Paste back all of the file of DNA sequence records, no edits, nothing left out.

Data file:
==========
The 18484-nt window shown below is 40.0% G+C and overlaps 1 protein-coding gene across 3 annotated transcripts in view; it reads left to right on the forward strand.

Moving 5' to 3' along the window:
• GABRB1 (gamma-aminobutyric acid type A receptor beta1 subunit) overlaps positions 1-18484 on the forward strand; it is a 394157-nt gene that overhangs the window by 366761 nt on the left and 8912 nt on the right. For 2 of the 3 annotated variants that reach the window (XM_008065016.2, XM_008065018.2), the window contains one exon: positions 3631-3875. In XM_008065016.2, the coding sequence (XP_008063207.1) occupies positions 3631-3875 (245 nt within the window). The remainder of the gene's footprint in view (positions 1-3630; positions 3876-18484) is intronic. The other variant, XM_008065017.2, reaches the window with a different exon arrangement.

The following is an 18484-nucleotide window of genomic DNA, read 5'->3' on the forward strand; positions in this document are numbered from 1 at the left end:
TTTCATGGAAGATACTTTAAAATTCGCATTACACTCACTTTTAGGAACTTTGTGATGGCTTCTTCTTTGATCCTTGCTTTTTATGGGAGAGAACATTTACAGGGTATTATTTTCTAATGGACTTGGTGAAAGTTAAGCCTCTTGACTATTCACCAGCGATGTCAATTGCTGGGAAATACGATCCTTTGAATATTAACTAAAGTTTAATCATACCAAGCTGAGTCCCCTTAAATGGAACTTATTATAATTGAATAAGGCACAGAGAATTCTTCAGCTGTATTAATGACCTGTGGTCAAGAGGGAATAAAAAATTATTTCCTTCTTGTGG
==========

The 18484-nt window shown below is 40.0% G+C and overlaps 1 protein-coding gene across 3 annotated transcripts in view; it reads left to right on the forward strand.

Moving 5' to 3' along the window:
• GABRB1 (gamma-aminobutyric acid type A receptor beta1 subunit) overlaps positions 1-18484 on the forward strand; it is a 394157-nt gene that overhangs the window by 366761 nt on the left and 8912 nt on the right. For 2 of the 3 annotated variants that reach the window (XM_008065016.2, XM_008065018.2), the window contains one exon: positions 3631-3875. In XM_008065016.2, the coding sequence (XP_008063207.1) occupies positions 3631-3875 (245 nt within the window). The remainder of the gene's footprint in view (positions 1-3630; positions 3876-18484) is intronic. The other variant, XM_008065017.2, reaches the window with a different exon arrangement.

The following is an 18484-nucleotide window of genomic DNA, read 5'->3' on the forward strand; positions in this document are numbered from 1 at the left end:
TTTCATGGAAGATACTTTAAAATTCGCATTACACTCACTTTTAGGAACTTTGTGATGGCTTCTTCTTTGATCCTTGCTTTTTATGGGAGAGAACATTTACAGGGTATTATTTTCTAATGGACTTGGTGAAAGTTAAGCCTCTTGACTATTCACCAGCGATGTCAATTGCTGGGAAATACGATCCTTTGAATATTAACTAAAGTTTAATCATACCAAGCTGAGTCCCCTTAAATGGAACTTATTATAATTGAATAAGGCACAGAGAATTCTTCAGCTGTATTAATGACCTGTGGTCAAGAGGGAATAAAAAATTATTTCCTTCTTGTGG